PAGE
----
There’s a lot of money in AI. That’s not just something that startup founders rushing to cash in on the latest fad believe; some very reputable economists are predicting a massive boom in productivity as AI use takes off, buoyed by empirical research showing tools like ChatGPT boost worker output.
But while previous tech founders such as Larry Page or Mark Zuckerberg schemed furiously to secure as much control over the companies they created as possible — and with it, the financial upside — AI founders are taking a different tack, and experimenting with novel corporate governance structures meant to force themselves to take nonmonetary considerations into account.
Demis Hassabis, the founder of DeepMind, sold his company to Google in 2014 only after the latter agreed to an independent ethics board that would govern how Google uses DeepMind’s research. (How much teeth the board has had in practice is debatable.)
ChatGPT maker OpenAI is structured as a nonprofit that owns a for-profit arm with “capped” profits: First-round investors would stop earning after their shares multiply in value a hundredfold, with profits beyond that going into OpenAI’s nonprofit. A 100x return may seem ridiculous but consider that venture capitalist Peter Thiel invested $500,000 in Facebook and earned over $1 billion when the company went public, an over 2,000x return. If OpenAI is even a 10th that successful, the excess profits returning to the nonprofit would be huge.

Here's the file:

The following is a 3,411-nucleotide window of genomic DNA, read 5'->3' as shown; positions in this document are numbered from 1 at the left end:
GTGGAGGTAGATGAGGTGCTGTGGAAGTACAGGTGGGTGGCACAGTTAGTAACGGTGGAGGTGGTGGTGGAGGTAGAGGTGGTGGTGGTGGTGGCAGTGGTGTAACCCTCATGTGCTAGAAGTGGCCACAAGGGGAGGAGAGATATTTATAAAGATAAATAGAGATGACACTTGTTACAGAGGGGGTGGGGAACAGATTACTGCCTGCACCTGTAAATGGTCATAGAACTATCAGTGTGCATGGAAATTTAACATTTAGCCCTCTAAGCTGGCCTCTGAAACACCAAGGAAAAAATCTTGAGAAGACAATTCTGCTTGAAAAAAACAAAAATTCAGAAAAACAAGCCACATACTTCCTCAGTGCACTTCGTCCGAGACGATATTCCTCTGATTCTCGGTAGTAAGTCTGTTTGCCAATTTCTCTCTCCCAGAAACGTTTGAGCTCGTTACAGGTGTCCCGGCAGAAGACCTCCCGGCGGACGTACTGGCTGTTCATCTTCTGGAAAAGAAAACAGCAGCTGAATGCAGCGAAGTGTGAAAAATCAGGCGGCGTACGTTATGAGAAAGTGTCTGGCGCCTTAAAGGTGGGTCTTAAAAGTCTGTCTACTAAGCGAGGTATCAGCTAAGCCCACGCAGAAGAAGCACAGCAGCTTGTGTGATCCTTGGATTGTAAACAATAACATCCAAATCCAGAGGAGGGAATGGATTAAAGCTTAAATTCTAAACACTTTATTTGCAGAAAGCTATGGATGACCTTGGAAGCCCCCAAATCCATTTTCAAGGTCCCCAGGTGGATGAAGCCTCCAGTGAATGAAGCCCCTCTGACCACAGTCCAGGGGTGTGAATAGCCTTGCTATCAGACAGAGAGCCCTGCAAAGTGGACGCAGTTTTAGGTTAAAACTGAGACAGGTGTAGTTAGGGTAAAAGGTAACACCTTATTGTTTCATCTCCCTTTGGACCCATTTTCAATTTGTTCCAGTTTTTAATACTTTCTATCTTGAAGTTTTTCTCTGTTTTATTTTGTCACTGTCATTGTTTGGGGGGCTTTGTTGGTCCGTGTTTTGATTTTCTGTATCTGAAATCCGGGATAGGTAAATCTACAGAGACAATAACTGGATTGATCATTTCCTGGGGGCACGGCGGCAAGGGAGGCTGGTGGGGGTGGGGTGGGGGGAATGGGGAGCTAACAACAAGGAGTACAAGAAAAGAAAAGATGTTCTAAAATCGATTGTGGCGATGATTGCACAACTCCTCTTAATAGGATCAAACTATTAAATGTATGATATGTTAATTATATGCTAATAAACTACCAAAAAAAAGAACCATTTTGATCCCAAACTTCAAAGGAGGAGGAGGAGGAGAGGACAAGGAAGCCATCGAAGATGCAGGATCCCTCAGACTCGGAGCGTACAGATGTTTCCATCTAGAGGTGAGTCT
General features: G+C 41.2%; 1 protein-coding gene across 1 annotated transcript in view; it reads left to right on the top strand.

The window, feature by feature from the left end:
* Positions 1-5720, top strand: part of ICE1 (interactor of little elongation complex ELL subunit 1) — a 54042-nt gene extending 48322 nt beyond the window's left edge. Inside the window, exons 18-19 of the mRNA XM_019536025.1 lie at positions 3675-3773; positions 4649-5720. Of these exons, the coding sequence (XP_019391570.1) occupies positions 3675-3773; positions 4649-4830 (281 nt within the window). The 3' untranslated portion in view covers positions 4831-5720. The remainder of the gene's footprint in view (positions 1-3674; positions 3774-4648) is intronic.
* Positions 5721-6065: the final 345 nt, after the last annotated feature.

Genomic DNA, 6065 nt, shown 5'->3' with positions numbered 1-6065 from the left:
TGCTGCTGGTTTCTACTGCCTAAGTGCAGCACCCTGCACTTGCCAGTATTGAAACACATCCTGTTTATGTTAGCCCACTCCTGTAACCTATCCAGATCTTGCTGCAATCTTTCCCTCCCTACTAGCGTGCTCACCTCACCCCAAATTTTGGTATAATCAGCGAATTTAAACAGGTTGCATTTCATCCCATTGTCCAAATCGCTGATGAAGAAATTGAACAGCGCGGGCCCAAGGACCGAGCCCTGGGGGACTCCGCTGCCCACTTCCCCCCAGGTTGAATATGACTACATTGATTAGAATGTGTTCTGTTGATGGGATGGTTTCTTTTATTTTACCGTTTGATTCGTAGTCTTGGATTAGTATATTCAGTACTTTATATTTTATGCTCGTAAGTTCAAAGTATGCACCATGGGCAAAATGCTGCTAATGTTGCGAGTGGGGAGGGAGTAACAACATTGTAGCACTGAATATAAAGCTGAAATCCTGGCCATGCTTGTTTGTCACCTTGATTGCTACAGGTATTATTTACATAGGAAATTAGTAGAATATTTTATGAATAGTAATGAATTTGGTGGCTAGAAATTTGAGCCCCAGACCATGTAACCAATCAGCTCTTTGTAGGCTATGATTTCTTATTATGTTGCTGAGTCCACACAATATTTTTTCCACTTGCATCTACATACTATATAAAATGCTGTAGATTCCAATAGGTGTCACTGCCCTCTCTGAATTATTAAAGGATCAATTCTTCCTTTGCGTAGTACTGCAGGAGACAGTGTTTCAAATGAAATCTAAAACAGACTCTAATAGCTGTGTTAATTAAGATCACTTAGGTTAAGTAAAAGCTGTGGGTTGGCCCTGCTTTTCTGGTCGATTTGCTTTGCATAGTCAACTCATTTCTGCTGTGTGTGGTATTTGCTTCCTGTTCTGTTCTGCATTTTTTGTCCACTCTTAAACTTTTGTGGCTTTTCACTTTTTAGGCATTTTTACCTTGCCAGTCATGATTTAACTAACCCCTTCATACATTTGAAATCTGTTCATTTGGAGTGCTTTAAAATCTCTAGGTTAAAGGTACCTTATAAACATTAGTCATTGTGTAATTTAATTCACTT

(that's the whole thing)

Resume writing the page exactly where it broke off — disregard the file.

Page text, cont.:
Meanwhile, Anthropic, which makes the chatbot Claude, is divesting control over a majority of its board to a trust composed not of shareholders, but independent trustees meant to enforce a focus on safety ahead of profits.
Those three companies, plus Microsoft, got together on Wednesday to start a new organization meant to self-regulate the AI industry.
I don’t know which of these models, if any, will work — meaning produce advanced AI that is safe and reliable. But I have hope that the hunger for new governance models from AI founders could maybe, possibly, if we’re very lucky, result in many of the potentially enormous and needed economic gains from the technology being broadly distributed.